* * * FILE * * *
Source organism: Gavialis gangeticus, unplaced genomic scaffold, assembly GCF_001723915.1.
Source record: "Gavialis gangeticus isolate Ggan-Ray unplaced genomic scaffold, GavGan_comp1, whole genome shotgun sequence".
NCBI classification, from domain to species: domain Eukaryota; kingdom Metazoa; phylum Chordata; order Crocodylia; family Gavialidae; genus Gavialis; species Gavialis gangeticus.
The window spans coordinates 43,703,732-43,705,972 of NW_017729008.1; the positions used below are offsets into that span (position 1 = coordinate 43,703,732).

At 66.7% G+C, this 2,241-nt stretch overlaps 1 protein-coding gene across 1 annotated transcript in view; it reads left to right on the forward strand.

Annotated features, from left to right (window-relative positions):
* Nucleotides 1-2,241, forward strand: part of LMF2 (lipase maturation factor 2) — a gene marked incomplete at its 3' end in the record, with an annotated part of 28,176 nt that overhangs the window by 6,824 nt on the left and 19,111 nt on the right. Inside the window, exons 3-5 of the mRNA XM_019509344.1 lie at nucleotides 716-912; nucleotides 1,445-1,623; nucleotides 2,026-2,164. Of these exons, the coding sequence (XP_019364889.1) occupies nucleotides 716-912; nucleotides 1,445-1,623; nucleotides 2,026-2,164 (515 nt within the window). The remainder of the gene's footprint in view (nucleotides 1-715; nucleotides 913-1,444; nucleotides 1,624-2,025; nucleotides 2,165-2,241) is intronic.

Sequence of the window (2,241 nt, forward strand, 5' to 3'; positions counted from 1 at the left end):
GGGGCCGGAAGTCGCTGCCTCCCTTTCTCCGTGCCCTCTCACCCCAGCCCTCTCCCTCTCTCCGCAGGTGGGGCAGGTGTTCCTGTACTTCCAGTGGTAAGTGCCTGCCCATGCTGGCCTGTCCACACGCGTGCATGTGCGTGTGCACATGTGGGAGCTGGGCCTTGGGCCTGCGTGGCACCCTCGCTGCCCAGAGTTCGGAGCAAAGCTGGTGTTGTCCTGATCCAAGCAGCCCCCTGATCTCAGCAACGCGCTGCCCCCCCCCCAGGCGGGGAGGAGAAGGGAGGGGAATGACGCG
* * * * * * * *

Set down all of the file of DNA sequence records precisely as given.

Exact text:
Source organism: Gavialis gangeticus, unplaced genomic scaffold, assembly GCF_001723915.1.
Source record: "Gavialis gangeticus isolate Ggan-Ray unplaced genomic scaffold, GavGan_comp1, whole genome shotgun sequence".
NCBI classification, from domain to species: domain Eukaryota; kingdom Metazoa; phylum Chordata; order Crocodylia; family Gavialidae; genus Gavialis; species Gavialis gangeticus.
The window spans coordinates 43,703,732-43,705,972 of NW_017729008.1; the positions used below are offsets into that span (position 1 = coordinate 43,703,732).

At 66.7% G+C, this 2,241-nt stretch overlaps 1 protein-coding gene across 1 annotated transcript in view; it reads left to right on the forward strand.

Annotated features, from left to right (window-relative positions):
* Nucleotides 1-2,241, forward strand: part of LMF2 (lipase maturation factor 2) — a gene marked incomplete at its 3' end in the record, with an annotated part of 28,176 nt that overhangs the window by 6,824 nt on the left and 19,111 nt on the right. Inside the window, exons 3-5 of the mRNA XM_019509344.1 lie at nucleotides 716-912; nucleotides 1,445-1,623; nucleotides 2,026-2,164. Of these exons, the coding sequence (XP_019364889.1) occupies nucleotides 716-912; nucleotides 1,445-1,623; nucleotides 2,026-2,164 (515 nt within the window). The remainder of the gene's footprint in view (nucleotides 1-715; nucleotides 913-1,444; nucleotides 1,624-2,025; nucleotides 2,165-2,241) is intronic.

Sequence of the window (2,241 nt, forward strand, 5' to 3'; positions counted from 1 at the left end):
GGGGCCGGAAGTCGCTGCCTCCCTTTCTCCGTGCCCTCTCACCCCAGCCCTCTCCCTCTCTCCGCAGGTGGGGCAGGTGTTCCTGTACTTCCAGTGGTAAGTGCCTGCCCATGCTGGCCTGTCCACACGCGTGCATGTGCGTGTGCACATGTGGGAGCTGGGCCTTGGGCCTGCGTGGCACCCTCGCTGCCCAGAGTTCGGAGCAAAGCTGGTGTTGTCCTGATCCAAGCAGCCCCCTGATCTCAGCAACGCGCTGCCCCCCCCCCAGGCGGGGAGGAGAAGGGAGGGGAATGACGCG